Jump to content
Ultimaker Community of 3D Printing Experts
ProfHorse

Blocked Nozzle After Every Print

Recommended Posts

Hi,

Sorry if this has come up before, a quick search didn't seem to come up with anything.

So far, the prints are going perfectly fine, but when they are done, the plastic seems to harden in the nozzle, without being retracted. When I come back later to do another print, I have to manually retract the material out, and snip the end with scissors, in order to get it to function again.

This happens every time.

I am using the default Cura settings.

Thanks!

Share this post


Link to post
Share on other sites

Well this shouldn't happen. Usually after a finished print, the filament is retracted a tiny bit. Then for the next print it is extruded for that amount and some more.

What happens exactly? Does the filament remain solid in the nozzle? If so, maybe the printer thinks the job is not finished. What does the display show?

By the way, which printer are you using? I assumed it to be an Ultimaker 2.

Share this post


Link to post
Share on other sites

Well this shouldn't happen. Usually after a finished print, the filament is retracted a tiny bit. Then for the next print it is extruded for that amount and some more.

What happens exactly? Does the filament remain solid in the nozzle? If so, maybe the printer thinks the job is not finished. What does the display show?

By the way, which printer are you using? I assumed it to be an Ultimaker 2.

 

It's the Ultimaker 2 Extended.

I shall try and get a picture when I next can (may be a while), but when manually retracting the filament after returning to the finished print, it has melted into a tear drop shape, tapering off to a point (hard to explain, sorry) - this leads me to believe it is setting inside the nozzle itself as it cools when finished.

The print seems to be completed - it displays no errors and displays the finished message.

Share this post


Link to post
Share on other sites

Just wondering if the PTFE coupler and nozzle are exactly in line. Get a length of filament and try and slide it into to coupler/nozzle (cold) , see if it goes in OK.

However I tend to get something like the blob on the end but it feeds OK.

IMG_20160211_154910.jpg

There is what the filament looks like immediately after retracting it out of the extruder. Normally, I would have to cut the end off and reinsert it in order to print again. Not sure what it should look like for anyone else, though.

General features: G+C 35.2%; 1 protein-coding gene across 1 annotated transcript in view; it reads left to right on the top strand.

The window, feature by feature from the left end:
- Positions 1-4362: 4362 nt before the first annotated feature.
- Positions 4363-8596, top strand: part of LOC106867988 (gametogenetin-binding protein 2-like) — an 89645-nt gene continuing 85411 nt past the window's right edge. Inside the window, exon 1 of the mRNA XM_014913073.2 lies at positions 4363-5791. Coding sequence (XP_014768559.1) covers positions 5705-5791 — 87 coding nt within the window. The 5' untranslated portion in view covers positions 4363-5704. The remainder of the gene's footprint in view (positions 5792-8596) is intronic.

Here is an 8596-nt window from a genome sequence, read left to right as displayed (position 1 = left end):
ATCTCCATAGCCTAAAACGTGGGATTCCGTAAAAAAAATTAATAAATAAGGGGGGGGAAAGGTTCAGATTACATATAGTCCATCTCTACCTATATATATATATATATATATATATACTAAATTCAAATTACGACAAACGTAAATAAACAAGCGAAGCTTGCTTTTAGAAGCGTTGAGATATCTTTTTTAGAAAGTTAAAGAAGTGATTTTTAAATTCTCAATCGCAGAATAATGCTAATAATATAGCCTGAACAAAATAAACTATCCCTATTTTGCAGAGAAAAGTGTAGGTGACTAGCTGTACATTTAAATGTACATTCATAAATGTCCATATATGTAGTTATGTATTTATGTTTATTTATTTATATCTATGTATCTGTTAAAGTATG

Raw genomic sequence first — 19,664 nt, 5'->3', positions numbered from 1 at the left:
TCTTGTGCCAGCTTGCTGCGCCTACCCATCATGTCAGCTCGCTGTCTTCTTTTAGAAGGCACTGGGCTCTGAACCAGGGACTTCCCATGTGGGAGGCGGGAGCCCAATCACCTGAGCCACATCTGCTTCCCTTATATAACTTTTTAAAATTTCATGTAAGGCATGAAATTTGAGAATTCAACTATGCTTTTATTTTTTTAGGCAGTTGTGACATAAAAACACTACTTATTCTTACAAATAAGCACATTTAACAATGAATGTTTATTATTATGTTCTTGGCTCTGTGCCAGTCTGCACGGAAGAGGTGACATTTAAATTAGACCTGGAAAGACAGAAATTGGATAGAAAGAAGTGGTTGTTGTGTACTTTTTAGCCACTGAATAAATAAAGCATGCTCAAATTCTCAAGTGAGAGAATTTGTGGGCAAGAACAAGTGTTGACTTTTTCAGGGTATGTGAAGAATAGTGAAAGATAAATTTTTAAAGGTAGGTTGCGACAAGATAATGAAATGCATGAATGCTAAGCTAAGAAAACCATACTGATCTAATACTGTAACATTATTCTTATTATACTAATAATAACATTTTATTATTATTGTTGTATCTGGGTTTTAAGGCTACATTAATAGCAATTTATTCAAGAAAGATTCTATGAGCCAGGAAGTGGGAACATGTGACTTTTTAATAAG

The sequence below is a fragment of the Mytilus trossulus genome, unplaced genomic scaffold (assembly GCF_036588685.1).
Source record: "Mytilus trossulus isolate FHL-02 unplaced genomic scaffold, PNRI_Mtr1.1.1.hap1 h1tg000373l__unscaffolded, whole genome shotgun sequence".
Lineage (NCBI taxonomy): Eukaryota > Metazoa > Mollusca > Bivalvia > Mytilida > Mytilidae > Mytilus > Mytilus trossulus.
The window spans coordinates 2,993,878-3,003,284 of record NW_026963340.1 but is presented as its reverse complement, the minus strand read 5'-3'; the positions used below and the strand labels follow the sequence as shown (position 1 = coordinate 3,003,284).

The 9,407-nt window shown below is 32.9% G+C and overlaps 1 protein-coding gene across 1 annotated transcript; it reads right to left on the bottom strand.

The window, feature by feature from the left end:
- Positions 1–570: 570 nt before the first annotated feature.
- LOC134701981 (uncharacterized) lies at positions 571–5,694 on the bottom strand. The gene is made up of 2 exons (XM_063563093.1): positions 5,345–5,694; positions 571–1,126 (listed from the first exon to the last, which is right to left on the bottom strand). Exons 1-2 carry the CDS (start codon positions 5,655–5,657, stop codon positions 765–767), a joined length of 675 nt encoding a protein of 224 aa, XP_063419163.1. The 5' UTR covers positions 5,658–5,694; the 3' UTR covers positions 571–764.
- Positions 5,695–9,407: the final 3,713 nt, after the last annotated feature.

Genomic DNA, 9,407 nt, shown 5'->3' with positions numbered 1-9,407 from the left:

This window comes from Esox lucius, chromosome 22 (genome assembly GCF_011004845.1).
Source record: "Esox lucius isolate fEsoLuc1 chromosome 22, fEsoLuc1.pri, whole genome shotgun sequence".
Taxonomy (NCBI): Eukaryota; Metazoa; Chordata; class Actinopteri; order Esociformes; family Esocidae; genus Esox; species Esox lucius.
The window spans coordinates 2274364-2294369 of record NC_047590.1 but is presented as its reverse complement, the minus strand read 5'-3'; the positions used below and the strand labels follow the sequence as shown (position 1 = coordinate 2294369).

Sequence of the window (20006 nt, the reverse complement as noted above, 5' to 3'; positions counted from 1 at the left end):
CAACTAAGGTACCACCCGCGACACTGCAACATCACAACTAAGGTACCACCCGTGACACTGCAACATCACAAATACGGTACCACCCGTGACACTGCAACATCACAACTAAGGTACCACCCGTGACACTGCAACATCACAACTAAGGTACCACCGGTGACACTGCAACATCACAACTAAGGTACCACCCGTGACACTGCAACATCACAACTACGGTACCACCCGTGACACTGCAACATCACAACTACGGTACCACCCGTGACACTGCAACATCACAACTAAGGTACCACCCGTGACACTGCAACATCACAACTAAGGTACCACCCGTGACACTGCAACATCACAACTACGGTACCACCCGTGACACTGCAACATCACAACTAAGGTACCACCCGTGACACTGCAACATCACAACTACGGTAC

Share this post


Link to post
Share on other sites

I'll take a look when I next can (Probably be a week on Tuesday). The printer is very new, so I doubt it has been deformed or anything. Is there a chance it could have just become misaligned any other way?

Just wondering if the PTFE coupler and nozzle are exactly in line. Get a length of filament and try and slide it into to coupler/nozzle (cold) , see if it goes in OK.

However I tend to get something like the blob on the end but it feeds OK.

IMG_20160211_154910.jpg

There is what the filament looks like immediately after retracting it out of the extruder. Normally, I would have to cut the end off and reinsert it in order to print again. Not sure what it should look like for anyone else, though.

Share this post


Link to post
Share on other sites

Create an account or sign in to comment

You need to be a member in order to leave a comment

Create an account

Sign up for a new account in our community. It's easy!

Register a new account

Sign in

Already have an account? Sign in here.

Sign In Now

  • Our picks

    • How to 3D print with reinforced engineering materials
      Ultimaker is hosting a webinar where we explain how you can achieve and maintain a high print success rate using these new reinforced engineering materials. Learn from Ultimaker's Product Manager of Materials and top chemical engineer Bart van As how you can take your 3D printing to that next level.
      • 0 replies
    • "Back To The Future" using Generative Design & Investment Casting
      Designing for light-weight parts is becoming more important, and I’m a firm believer in the need to produce lighter weight, less over-engineered parts for the future. This is for sustainability reasons because we need to be using less raw materials and, in things like transportation, it impacts the energy usage of the product during it’s service life.
        • Like
      • 12 replies
×

Important Information

Welcome to the Ultimaker Community of 3D printing experts. Visit the following links to read more about our Terms of Use or our Privacy Policy. Thank you!